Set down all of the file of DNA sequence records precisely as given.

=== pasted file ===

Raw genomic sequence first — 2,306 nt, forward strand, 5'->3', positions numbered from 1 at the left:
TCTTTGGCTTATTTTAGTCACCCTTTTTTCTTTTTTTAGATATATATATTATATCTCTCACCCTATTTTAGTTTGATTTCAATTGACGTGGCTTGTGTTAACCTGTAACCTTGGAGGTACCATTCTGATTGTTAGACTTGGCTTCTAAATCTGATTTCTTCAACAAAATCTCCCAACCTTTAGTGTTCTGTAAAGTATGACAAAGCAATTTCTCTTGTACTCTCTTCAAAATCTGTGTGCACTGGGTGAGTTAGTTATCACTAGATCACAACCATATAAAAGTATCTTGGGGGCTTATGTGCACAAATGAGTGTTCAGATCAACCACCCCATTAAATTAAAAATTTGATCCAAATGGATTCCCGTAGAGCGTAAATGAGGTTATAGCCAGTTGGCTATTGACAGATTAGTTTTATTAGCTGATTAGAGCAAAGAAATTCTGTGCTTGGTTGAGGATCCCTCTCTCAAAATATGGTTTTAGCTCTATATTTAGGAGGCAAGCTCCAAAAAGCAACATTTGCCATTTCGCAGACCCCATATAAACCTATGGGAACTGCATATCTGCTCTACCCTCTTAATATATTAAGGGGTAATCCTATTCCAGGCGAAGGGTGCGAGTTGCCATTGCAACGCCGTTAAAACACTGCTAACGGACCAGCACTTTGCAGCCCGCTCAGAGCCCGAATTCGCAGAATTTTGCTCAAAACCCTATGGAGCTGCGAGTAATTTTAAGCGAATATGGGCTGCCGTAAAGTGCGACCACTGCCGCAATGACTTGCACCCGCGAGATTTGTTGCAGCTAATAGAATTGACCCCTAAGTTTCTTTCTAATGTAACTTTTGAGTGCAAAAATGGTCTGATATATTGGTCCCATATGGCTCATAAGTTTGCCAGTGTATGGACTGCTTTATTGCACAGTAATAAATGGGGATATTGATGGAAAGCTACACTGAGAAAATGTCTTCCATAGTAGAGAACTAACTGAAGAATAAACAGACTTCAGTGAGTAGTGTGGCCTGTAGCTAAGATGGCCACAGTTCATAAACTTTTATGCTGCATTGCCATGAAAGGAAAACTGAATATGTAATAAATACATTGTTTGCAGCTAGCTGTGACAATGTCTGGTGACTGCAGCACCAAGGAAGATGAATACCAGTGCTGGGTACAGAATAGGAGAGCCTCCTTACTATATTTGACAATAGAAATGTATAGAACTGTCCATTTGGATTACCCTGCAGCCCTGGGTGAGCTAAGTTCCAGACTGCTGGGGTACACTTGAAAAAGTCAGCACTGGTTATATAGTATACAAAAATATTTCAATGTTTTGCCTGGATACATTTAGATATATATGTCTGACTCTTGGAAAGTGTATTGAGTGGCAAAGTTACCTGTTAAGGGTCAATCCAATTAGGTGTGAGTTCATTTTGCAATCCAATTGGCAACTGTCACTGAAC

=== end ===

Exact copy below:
Raw genomic sequence first — 2,306 nt, forward strand, 5'->3', positions numbered from 1 at the left:
TCTTTGGCTTATTTTAGTCACCCTTTTTTCTTTTTTTAGATATATATATTATATCTCTCACCCTATTTTAGTTTGATTTCAATTGACGTGGCTTGTGTTAACCTGTAACCTTGGAGGTACCATTCTGATTGTTAGACTTGGCTTCTAAATCTGATTTCTTCAACAAAATCTCCCAACCTTTAGTGTTCTGTAAAGTATGACAAAGCAATTTCTCTTGTACTCTCTTCAAAATCTGTGTGCACTGGGTGAGTTAGTTATCACTAGATCACAACCATATAAAAGTATCTTGGGGGCTTATGTGCACAAATGAGTGTTCAGATCAACCACCCCATTAAATTAAAAATTTGATCCAAATGGATTCCCGTAGAGCGTAAATGAGGTTATAGCCAGTTGGCTATTGACAGATTAGTTTTATTAGCTGATTAGAGCAAAGAAATTCTGTGCTTGGTTGAGGATCCCTCTCTCAAAATATGGTTTTAGCTCTATATTTAGGAGGCAAGCTCCAAAAAGCAACATTTGCCATTTCGCAGACCCCATATAAACCTATGGGAACTGCATATCTGCTCTACCCTCTTAATATATTAAGGGGTAATCCTATTCCAGGCGAAGGGTGCGAGTTGCCATTGCAACGCCGTTAAAACACTGCTAACGGACCAGCACTTTGCAGCCCGCTCAGAGCCCGAATTCGCAGAATTTTGCTCAAAACCCTATGGAGCTGCGAGTAATTTTAAGCGAATATGGGCTGCCGTAAAGTGCGACCACTGCCGCAATGACTTGCACCCGCGAGATTTGTTGCAGCTAATAGAATTGACCCCTAAGTTTCTTTCTAATGTAACTTTTGAGTGCAAAAATGGTCTGATATATTGGTCCCATATGGCTCATAAGTTTGCCAGTGTATGGACTGCTTTATTGCACAGTAATAAATGGGGATATTGATGGAAAGCTACACTGAGAAAATGTCTTCCATAGTAGAGAACTAACTGAAGAATAAACAGACTTCAGTGAGTAGTGTGGCCTGTAGCTAAGATGGCCACAGTTCATAAACTTTTATGCTGCATTGCCATGAAAGGAAAACTGAATATGTAATAAATACATTGTTTGCAGCTAGCTGTGACAATGTCTGGTGACTGCAGCACCAAGGAAGATGAATACCAGTGCTGGGTACAGAATAGGAGAGCCTCCTTACTATATTTGACAATAGAAATGTATAGAACTGTCCATTTGGATTACCCTGCAGCCCTGGGTGAGCTAAGTTCCAGACTGCTGGGGTACACTTGAAAAAGTCAGCACTGGTTATATAGTATACAAAAATATTTCAATGTTTTGCCTGGATACATTTAGATATATATGTCTGACTCTTGGAAAGTGTATTGAGTGGCAAAGTTACCTGTTAAGGGTCAATCCAATTAGGTGTGAGTTCATTTTGCAATCCAATTGGCAACTGTCACTGAAC